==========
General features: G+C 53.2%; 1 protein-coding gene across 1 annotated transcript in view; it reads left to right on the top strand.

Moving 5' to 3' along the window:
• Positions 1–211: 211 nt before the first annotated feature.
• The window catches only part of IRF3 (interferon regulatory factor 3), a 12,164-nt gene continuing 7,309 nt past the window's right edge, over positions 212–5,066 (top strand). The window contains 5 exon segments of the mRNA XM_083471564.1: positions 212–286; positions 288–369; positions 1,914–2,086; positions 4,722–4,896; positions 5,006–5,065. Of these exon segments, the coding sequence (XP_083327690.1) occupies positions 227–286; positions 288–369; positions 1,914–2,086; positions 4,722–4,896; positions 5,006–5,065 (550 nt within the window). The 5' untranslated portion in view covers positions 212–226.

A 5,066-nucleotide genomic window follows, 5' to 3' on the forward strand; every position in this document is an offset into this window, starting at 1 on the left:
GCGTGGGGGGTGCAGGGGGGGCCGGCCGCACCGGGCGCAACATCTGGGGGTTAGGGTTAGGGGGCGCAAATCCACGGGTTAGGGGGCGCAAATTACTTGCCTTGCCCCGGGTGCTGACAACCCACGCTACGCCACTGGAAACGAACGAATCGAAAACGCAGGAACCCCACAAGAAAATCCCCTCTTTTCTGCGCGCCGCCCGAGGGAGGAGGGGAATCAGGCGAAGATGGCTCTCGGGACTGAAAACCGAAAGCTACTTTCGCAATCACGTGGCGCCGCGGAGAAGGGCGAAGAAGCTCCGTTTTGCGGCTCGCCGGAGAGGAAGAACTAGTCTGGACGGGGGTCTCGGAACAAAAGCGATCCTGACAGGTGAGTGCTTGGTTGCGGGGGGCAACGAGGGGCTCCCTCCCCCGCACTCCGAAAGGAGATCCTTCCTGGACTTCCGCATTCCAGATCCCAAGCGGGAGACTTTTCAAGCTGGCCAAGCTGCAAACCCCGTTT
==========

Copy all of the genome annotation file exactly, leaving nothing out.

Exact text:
General features: G+C 53.2%; 1 protein-coding gene across 1 annotated transcript in view; it reads left to right on the top strand.

Moving 5' to 3' along the window:
• Positions 1–211: 211 nt before the first annotated feature.
• The window catches only part of IRF3 (interferon regulatory factor 3), a 12,164-nt gene continuing 7,309 nt past the window's right edge, over positions 212–5,066 (top strand). The window contains 5 exon segments of the mRNA XM_083471564.1: positions 212–286; positions 288–369; positions 1,914–2,086; positions 4,722–4,896; positions 5,006–5,065. Of these exon segments, the coding sequence (XP_083327690.1) occupies positions 227–286; positions 288–369; positions 1,914–2,086; positions 4,722–4,896; positions 5,006–5,065 (550 nt within the window). The 5' untranslated portion in view covers positions 212–226.

A 5,066-nucleotide genomic window follows, 5' to 3' on the forward strand; every position in this document is an offset into this window, starting at 1 on the left:
GCGTGGGGGGTGCAGGGGGGGCCGGCCGCACCGGGCGCAACATCTGGGGGTTAGGGTTAGGGGGCGCAAATCCACGGGTTAGGGGGCGCAAATTACTTGCCTTGCCCCGGGTGCTGACAACCCACGCTACGCCACTGGAAACGAACGAATCGAAAACGCAGGAACCCCACAAGAAAATCCCCTCTTTTCTGCGCGCCGCCCGAGGGAGGAGGGGAATCAGGCGAAGATGGCTCTCGGGACTGAAAACCGAAAGCTACTTTCGCAATCACGTGGCGCCGCGGAGAAGGGCGAAGAAGCTCCGTTTTGCGGCTCGCCGGAGAGGAAGAACTAGTCTGGACGGGGGTCTCGGAACAAAAGCGATCCTGACAGGTGAGTGCTTGGTTGCGGGGGGCAACGAGGGGCTCCCTCCCCCGCACTCCGAAAGGAGATCCTTCCTGGACTTCCGCATTCCAGATCCCAAGCGGGAGACTTTTCAAGCTGGCCAAGCTGCAAACCCCGTTT